Is it time to stop asking about salary history?

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Tuesday, January 11, 2022

When searching for a new job, being asked your current salary is a fairly standard question when discussing the rate of pay on offer, whether you are talking to a prospective employer or recruiter. However, a UK charity is urging employers to ditch this question in interviews, and base salaries on the potential employees skills and what their responsibilities will be.

Why should we not ask about salary history?

The Fawcett Society is a charity campaigning for gender equality and equal pay. A recent survey of theirs suggests that asking employees about their current and previous salaries can have a negative effect, on both individuals and wider society as a whole. 3 out of 5 women who have been asked about their salary history believe that it damaged their confidence to negotiate better pay –  and that low salaries in their past were “coming back to haunt them”.

Jemima Olchawski, the Fawcett Society Chief Executive says “Asking about salary history can mean past pay discrimination follows women, people of colour, and people with disabilities throughout their career. It also means new employers replicate pay gaps from other organisations”. The society said its survey of 2,200 adults suggested that only 25% felt that pay should be based on past salary. This is compared to 80% for their skill and responsibilities and 77% for the value of the work they do. “If you are an employer, asking for salary history is incompatible with a commitment to equal pay” says Shobaa Haridas, from East London group of the Fawcett Society. “Many employers have already ended this practice and we call on more employers to take our pledge”.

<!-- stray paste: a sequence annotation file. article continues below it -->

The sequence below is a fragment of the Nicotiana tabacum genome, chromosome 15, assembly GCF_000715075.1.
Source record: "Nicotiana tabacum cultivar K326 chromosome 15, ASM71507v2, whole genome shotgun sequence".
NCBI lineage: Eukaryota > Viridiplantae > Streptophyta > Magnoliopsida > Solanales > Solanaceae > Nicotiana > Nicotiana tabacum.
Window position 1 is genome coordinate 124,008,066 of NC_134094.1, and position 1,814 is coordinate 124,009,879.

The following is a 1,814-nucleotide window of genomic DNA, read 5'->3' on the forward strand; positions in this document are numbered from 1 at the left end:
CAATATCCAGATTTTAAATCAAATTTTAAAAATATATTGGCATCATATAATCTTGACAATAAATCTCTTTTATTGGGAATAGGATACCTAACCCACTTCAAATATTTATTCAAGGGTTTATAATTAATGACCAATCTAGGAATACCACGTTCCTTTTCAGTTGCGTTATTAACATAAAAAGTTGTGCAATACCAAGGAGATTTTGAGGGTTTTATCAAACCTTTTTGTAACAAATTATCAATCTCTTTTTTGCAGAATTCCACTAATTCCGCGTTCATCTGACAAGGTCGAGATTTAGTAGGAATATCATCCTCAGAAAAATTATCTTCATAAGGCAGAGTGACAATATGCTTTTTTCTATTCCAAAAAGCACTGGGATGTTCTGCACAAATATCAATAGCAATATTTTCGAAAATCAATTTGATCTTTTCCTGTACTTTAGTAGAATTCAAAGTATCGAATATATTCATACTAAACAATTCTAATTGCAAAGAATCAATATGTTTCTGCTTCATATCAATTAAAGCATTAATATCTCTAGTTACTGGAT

Recruiting in a difficult market

It is unsurprising that this topic is coming under scrutiny, as the employment market is currently extremely difficult with the UK facing a labour shortage. Peter Cheese of the Chartered Institute of Personnel and Development (CIPD) agrees that setting hard and fast pay grades based on previous salaries could “exacerbate the problem” but that asking the question is a legitimate part of the recruitment process. He believes if employers want to attract the best talent out there, they need to look at their pay structure. “We need to be honest about that – if we think we can get away with paying the absolute minimum, we might be disappointed about our ability to recruit,” Mr Cheese added.

With the cost of living rising, it makes sense for those who are looking for a new role to be searching for a healthy salary increase, and businesses would be wise to review their pay structure against their competitors. Plus One’s 2022 Salary Guide can help employers to check how the salaries they pay compare in their area.

What do you think? Is asking salary history a reasonable question, or does it pose a larger problem? Tweet us @PlusOne_Jobs or click the button below!

 

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